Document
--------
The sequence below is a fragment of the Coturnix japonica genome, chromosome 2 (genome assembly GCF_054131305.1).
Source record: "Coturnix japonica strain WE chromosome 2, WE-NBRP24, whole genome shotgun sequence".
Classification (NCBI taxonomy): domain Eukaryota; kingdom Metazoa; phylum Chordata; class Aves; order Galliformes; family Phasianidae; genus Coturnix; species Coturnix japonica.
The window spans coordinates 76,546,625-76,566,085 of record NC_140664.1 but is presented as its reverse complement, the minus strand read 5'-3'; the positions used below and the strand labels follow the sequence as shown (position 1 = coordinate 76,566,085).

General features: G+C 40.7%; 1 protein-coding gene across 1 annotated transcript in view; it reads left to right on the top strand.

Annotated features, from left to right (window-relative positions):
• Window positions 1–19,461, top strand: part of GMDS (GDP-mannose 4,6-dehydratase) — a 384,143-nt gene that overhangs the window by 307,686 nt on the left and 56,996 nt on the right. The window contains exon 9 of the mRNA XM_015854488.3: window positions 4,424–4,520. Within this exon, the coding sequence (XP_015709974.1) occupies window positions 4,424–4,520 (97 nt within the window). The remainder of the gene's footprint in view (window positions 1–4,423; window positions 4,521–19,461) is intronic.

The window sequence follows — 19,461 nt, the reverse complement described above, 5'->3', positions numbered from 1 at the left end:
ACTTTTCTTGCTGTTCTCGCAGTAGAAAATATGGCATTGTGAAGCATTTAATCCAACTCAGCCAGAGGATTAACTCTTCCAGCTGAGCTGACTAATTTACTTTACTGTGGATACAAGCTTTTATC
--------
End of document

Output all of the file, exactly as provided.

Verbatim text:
The sequence below is a fragment of the Coturnix japonica genome, chromosome 2 (genome assembly GCF_054131305.1).
Source record: "Coturnix japonica strain WE chromosome 2, WE-NBRP24, whole genome shotgun sequence".
Classification (NCBI taxonomy): domain Eukaryota; kingdom Metazoa; phylum Chordata; class Aves; order Galliformes; family Phasianidae; genus Coturnix; species Coturnix japonica.
The window spans coordinates 76,546,625-76,566,085 of record NC_140664.1 but is presented as its reverse complement, the minus strand read 5'-3'; the positions used below and the strand labels follow the sequence as shown (position 1 = coordinate 76,566,085).

General features: G+C 40.7%; 1 protein-coding gene across 1 annotated transcript in view; it reads left to right on the top strand.

Annotated features, from left to right (window-relative positions):
• Window positions 1–19,461, top strand: part of GMDS (GDP-mannose 4,6-dehydratase) — a 384,143-nt gene that overhangs the window by 307,686 nt on the left and 56,996 nt on the right. The window contains exon 9 of the mRNA XM_015854488.3: window positions 4,424–4,520. Within this exon, the coding sequence (XP_015709974.1) occupies window positions 4,424–4,520 (97 nt within the window). The remainder of the gene's footprint in view (window positions 1–4,423; window positions 4,521–19,461) is intronic.

The window sequence follows — 19,461 nt, the reverse complement described above, 5'->3', positions numbered from 1 at the left end:
ACTTTTCTTGCTGTTCTCGCAGTAGAAAATATGGCATTGTGAAGCATTTAATCCAACTCAGCCAGAGGATTAACTCTTCCAGCTGAGCTGACTAATTTACTTTACTGTGGATACAAGCTTTTATC